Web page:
19. Write a method histogram() that takes an array a[] of int values and an integer M as argument and returns an array of length M whose ith entry is the number of times the integer i appeared in the argument array. If the values in a[] are all between 0 and M-1, the sum of the values in the returned array should be equal to a.length.
  20. Assemble code fragments in this section and in Section 1.4 to develop a program that takes N from the command line and prints N five-card hands, separated by blank lines, drawn from a randomly shuffled card deck, one card per line using card names like Ace of Clubs.
  21. Write a method multiply() that takes two square matrices of the same dimension as arguments and produces their product (another square matrix of that same dimension). Extra credit: Make your program work whenever the number of rows in the first matrix is equal to the number of columns in the second matrix.
  22. Write a method any() that takes an array of boolean values as argument and returns true if any of the entries in the array is true, and false otherwise. Write a method all() that takes an array of boolean values as argument and returns true if all of the entries in the array are true, and false otherwise.
  23. Develop a version of getCoupon() that better models the situation when one of the coupons is rare: choose one value at random, return that value with probability N /1000, and return all other values with equal probability. Extra credit: How does this change affect the average value of the coupon collector function?
  24. Modify PlayThatTune.java to add harmonics two octaves away from each note, with half the weight of the one-octave harmonics.

Creative Exercises

  1. Birthday problem. Develop a class with appropriate static methods for studying the birthday problem (see Exercise 1.4.35).
  2. Euler's totient function. Euler's totient function is an important function in number theory: φ(n) is defined as the number of positive integers less than or equal to n that are relatively prime with n (no factors in common with n other than 1). Write a function that takes an integer argument n and returns φ(n), and a main() that takes an integer from the command line, calls the function, and prints the result.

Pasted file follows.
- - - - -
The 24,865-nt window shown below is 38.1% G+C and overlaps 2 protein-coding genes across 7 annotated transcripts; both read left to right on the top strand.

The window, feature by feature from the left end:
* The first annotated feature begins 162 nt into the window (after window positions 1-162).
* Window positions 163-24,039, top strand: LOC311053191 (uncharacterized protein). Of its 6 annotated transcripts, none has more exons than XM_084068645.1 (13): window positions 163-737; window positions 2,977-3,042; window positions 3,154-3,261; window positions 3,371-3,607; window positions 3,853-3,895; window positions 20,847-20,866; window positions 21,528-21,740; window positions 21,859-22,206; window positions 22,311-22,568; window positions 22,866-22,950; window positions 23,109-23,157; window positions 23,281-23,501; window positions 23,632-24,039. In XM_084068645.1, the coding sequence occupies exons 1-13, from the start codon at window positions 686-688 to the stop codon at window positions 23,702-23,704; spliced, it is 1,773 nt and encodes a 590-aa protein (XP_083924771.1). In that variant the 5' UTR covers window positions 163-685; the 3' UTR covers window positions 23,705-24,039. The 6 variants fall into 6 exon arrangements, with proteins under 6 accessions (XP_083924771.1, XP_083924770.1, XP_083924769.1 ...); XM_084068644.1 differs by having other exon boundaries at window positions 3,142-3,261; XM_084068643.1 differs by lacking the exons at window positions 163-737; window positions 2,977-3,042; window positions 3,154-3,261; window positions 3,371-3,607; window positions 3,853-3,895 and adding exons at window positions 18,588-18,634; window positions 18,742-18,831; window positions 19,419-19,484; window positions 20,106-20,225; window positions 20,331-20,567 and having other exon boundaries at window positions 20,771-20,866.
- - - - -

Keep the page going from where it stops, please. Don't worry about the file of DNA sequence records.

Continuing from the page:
3. Harmonic numbers. Write a program Harmonic that contains three static methods H(), Hsmall(), and Hlarge() for computing the Harmonic numbers. The Hsmall() method should just compute the sum (as in Harmonic.java), the Hlarge() method should use the approximation H(N) = N = log_e(N) + γ + 1/(2N) - 1/(12N^2) + 1/(120N^4) (the number γ = .577215664901532... is known as Euler's constant), and the H() method should call Hsmall() for (N < 100) and Hlarge() otherwise.
  4. Gaussian random values. Experiment with the following method for generating random variables from the Gaussian distribution, which is based on generating a random point in the unit circle and using a form of the Box-Muller transform. (see Exercise 1.2.27 and the discussion of do-while at the end of Section 1.3).
    public static double gaussian() {
       double r, x, y;
       do {
          x = uniform(-1.0, 1.0); 
          y = uniform(-1.0, 1.0); 
          r = x*x + y*y;
       } while (r >= 1 || r == 0);
       return x * Math.sqrt(-2.0 * Math.log(r) / r);
    }
    

    Take a command-line argument N and generate N random numbers, using an array a[20] to count the numbers generated that fall between i*.05 and (i+1)*.05 for i from 0 to 19. Then use StdDraw to plot the values and to compare your result with the normal bell curve.

    Remark: This method is preferred over the one described in Exercise XYZ for both efficiency and accuracy. Although it involves a loop, the do-while loop is executed only 4 / π = 1.273 times on average. This reduces the overall expected number of calls to transcendental functions.

  5. Binary search. A general method that we study in detail in Section 4.2 is effective for computing the inverse of a cumulative probability density function like Phi(). Such functions are continuous and nondecreasing from (0, 0) to (1, 1). To find the value x0 for which f(x0) = y0, check the value of f(.5). If it is greater than y0, then x0 must be between 0 and .5; otherwise, it must be between .5 and 1. Either way, we halve the length of the interval known to contain x0. Iterating, we can compute x0 to within a given tolerance. Add a method PhiInverse() to Gaussian.java that uses binary search to compute the inverse.

    Change main() to take a number p between 0 and 100 as a third command-line argument and print the minimum score that a student would need to be in the top p percent of students taking the SAT in a year when the mean and standard deviation were the first two command-line arguments.

  6. Black-Scholes option valuation. The Black Scholes formula supplies the theoretical value of a European call option on a stock that pays no dividends, given the current stock price s, the exercise price x, the continuously compounded riskfree interest rate r, the standard deviation σ of the stock's return (volatility) and the time (in years) to maturity t. The value is given by the formula